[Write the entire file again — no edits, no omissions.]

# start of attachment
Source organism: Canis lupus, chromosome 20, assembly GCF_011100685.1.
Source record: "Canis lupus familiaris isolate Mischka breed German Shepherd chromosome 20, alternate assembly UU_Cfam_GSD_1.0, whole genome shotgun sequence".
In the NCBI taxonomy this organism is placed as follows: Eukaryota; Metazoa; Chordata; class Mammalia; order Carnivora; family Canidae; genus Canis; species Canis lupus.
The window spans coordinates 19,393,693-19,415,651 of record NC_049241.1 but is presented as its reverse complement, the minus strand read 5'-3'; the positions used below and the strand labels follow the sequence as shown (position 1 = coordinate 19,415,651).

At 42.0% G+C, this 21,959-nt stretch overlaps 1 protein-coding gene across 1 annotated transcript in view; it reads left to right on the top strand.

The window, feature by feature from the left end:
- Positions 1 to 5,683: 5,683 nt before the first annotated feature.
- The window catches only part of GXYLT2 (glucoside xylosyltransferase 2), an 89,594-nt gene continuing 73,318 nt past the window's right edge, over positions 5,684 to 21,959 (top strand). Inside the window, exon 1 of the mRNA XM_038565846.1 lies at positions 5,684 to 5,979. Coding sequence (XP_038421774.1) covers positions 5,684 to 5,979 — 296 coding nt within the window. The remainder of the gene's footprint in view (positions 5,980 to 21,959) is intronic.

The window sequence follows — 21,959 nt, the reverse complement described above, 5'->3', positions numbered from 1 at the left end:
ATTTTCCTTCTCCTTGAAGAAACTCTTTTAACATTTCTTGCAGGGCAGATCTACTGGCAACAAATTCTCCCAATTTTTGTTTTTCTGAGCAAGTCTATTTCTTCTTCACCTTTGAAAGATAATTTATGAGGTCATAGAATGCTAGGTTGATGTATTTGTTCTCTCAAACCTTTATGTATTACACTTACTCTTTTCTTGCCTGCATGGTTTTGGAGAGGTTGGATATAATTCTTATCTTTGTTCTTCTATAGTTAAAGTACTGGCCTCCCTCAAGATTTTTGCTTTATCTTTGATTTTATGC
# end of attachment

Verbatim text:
Source organism: Canis lupus, chromosome 20, assembly GCF_011100685.1.
Source record: "Canis lupus familiaris isolate Mischka breed German Shepherd chromosome 20, alternate assembly UU_Cfam_GSD_1.0, whole genome shotgun sequence".
In the NCBI taxonomy this organism is placed as follows: Eukaryota; Metazoa; Chordata; class Mammalia; order Carnivora; family Canidae; genus Canis; species Canis lupus.
The window spans coordinates 19,393,693-19,415,651 of record NC_049241.1 but is presented as its reverse complement, the minus strand read 5'-3'; the positions used below and the strand labels follow the sequence as shown (position 1 = coordinate 19,415,651).

At 42.0% G+C, this 21,959-nt stretch overlaps 1 protein-coding gene across 1 annotated transcript in view; it reads left to right on the top strand.

The window, feature by feature from the left end:
- Positions 1 to 5,683: 5,683 nt before the first annotated feature.
- The window catches only part of GXYLT2 (glucoside xylosyltransferase 2), an 89,594-nt gene continuing 73,318 nt past the window's right edge, over positions 5,684 to 21,959 (top strand). Inside the window, exon 1 of the mRNA XM_038565846.1 lies at positions 5,684 to 5,979. Coding sequence (XP_038421774.1) covers positions 5,684 to 5,979 — 296 coding nt within the window. The remainder of the gene's footprint in view (positions 5,980 to 21,959) is intronic.

The window sequence follows — 21,959 nt, the reverse complement described above, 5'->3', positions numbered from 1 at the left end:
ATTTTCCTTCTCCTTGAAGAAACTCTTTTAACATTTCTTGCAGGGCAGATCTACTGGCAACAAATTCTCCCAATTTTTGTTTTTCTGAGCAAGTCTATTTCTTCTTCACCTTTGAAAGATAATTTATGAGGTCATAGAATGCTAGGTTGATGTATTTGTTCTCTCAAACCTTTATGTATTACACTTACTCTTTTCTTGCCTGCATGGTTTTGGAGAGGTTGGATATAATTCTTATCTTTGTTCTTCTATAGTTAAAGTACTGGCCTCCCTCAAGATTTTTGCTTTATCTTTGATTTTATGC